The Strong’s historians, curators, librarians, and other staff offer insights into and anecdotes about the critical role of play in human development and the ways in which toys, dolls, games, and video games reflect cultural history.
Play Stuff Blog
In 2006, when we began our efforts at The Strong to preserve the history of video games, we knew we were onto an important subject, but we did not truly foresee the vast array of challenges that we would face in preserving video games. Over the years as we founded the International Center for the History of Electronic Games (ICHEG) and grew our collection to more than 60,000 video games and related objects we’ve learned quite a bit about how to care for these materials. That is why it is so exciting that, as part of The Strong’s upcoming expansion, we will open state-of-the-art laboratories dedicated to the preservation of video games, facilities made possible in part by a recent generous donation of $100,000 from the Killian J. and Caroline F. Schmitt Foundation, Inc.
The basic challenge of video game preservation is inherent to the medium itself, for unlike analog objects, video games operate through digital software that must exist on perishable platforms. Sometimes these platforms are physical. Arcade games, computers, consoles, electronic toys, handheld games, and smartphones all make electronic play possible, but each platform presents unique preservation challenges, with lifespans that can often be measured in decades, not centuries. Furthermore, these physical devices are often married to digital platforms such as cloud-based servers whose long-term survival is even more uncertain, in part because they are controlled by companies who may choose to shut them down in the future. The three interconnected laboratories that we are building as part of the museum’s expansion will help us tackle these long-term digital preservation challenges.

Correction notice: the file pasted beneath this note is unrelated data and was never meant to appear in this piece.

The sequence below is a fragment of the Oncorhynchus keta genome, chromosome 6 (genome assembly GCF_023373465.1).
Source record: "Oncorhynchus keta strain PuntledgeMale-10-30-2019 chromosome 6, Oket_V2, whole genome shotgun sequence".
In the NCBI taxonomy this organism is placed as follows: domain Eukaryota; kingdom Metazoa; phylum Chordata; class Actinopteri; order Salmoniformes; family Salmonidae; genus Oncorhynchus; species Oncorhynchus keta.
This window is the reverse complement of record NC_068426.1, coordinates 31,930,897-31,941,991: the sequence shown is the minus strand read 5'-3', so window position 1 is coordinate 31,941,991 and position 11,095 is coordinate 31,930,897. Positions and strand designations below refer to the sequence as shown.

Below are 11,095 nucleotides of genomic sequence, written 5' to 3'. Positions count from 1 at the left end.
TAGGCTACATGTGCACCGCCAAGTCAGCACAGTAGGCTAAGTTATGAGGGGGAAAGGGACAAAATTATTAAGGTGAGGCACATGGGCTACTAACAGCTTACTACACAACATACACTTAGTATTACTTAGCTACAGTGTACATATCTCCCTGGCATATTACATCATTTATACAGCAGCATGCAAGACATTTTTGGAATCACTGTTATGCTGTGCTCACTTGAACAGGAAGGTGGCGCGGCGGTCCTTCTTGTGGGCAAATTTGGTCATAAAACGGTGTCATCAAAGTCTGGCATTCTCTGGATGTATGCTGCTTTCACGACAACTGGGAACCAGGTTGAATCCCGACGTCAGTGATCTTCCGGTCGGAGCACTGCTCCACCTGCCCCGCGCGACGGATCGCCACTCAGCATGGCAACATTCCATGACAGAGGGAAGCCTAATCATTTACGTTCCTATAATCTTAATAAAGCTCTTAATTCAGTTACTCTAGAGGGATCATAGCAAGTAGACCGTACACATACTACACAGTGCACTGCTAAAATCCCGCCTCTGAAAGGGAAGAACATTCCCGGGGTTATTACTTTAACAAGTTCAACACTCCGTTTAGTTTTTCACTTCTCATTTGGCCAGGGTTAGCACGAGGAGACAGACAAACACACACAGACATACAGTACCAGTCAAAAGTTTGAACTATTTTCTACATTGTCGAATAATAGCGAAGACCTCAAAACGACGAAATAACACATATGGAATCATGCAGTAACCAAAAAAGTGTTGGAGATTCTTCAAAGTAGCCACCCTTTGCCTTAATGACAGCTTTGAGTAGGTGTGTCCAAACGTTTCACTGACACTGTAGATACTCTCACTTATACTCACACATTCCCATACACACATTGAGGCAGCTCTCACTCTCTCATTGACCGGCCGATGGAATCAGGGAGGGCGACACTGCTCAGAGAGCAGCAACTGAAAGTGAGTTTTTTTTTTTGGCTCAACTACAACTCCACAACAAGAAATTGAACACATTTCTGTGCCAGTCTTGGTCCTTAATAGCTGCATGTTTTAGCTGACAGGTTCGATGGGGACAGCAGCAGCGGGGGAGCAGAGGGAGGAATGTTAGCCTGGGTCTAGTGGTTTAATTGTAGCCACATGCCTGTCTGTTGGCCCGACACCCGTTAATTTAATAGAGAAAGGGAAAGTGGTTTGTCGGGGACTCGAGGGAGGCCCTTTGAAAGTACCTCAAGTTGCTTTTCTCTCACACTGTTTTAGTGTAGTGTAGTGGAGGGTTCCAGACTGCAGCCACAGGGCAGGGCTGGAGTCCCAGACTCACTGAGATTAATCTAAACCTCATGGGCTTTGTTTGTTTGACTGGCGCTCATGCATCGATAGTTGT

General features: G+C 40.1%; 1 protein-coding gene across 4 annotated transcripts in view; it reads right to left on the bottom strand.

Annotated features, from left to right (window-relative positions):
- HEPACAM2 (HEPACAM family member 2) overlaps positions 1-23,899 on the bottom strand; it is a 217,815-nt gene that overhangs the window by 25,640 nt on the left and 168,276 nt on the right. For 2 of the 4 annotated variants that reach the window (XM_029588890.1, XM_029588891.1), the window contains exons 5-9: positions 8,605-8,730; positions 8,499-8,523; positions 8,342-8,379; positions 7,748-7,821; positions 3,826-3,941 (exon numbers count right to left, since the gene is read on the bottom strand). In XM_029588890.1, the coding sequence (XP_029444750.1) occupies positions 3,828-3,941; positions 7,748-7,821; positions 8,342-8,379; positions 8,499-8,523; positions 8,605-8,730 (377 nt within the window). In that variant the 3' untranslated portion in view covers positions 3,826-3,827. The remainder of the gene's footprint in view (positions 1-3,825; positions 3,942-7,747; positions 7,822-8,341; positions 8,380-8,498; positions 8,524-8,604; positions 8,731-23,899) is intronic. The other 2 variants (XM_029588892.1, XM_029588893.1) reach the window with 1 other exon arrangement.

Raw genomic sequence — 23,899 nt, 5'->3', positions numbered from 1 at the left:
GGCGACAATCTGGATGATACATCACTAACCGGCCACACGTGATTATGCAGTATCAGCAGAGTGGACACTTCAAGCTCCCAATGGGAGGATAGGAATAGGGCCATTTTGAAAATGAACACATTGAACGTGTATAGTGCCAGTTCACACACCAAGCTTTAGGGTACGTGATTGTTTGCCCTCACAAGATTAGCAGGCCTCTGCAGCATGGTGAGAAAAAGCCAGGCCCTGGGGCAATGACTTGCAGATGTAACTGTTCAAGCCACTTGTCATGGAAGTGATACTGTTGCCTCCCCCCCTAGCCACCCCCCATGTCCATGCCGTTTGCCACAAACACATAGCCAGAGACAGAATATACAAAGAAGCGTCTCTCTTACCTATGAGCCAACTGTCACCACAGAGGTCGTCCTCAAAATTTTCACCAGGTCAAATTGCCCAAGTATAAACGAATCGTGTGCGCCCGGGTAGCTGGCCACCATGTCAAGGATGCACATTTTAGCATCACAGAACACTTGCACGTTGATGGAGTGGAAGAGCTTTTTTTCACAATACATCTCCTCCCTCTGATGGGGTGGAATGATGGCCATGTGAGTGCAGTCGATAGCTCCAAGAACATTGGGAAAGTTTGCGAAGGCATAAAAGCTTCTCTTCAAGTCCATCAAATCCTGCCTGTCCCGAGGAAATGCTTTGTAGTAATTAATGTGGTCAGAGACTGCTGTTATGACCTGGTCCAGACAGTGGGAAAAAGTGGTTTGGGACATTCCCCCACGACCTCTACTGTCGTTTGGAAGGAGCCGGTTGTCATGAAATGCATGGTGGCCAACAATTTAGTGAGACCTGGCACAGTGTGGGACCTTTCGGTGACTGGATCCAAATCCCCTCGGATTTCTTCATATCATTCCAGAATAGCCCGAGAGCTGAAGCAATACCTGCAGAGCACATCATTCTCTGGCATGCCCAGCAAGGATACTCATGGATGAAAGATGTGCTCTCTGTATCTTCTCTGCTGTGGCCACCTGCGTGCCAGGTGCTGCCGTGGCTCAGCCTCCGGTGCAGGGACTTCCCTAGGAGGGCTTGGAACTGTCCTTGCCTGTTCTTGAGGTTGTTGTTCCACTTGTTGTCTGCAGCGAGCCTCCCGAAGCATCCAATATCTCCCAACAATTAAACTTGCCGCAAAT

The first area in the new space—the Arcade Game Conservation Lab—will be a conservation facility for our coin-op collection. It was with arcade machines that we first confronted the challenges of video game preservation. In 2009 we acquired 114 arcade video games and decided that we wanted to let guests play many of them. So we had to establish processes and procedures for determining which games could withstand the rigors of use and how we would go about preserving them. To that end, we brought on staff an arcade technician who works under our director of conservation to make these games playable while also caring for them in accordance with best museum practices for conservation and in ways that maintain their historical integrity.
The second new laboratory space—the Digital Preservation Hub—will enhance our ability to preserve digital objects. There is no one-size-fits-all approach to digital preservation, so staff led by our digital games curator will use this space to ensure that the information stored on digital media is saved in ways that assure its accessibility far into the future. For example, a game created originally for an Apple II is likely stored on a 5¼” disk that will, over time, lose its data because of the deterioration known as bit rot. Using disk imaging devices such as the Applesauce and Kryoflux, we’re able to preserve the contents of these disks. Another important method for documenting the history of video games is by recording video capture of game play using original devices. Here too the lab will have the necessary equipment to do this sort of work.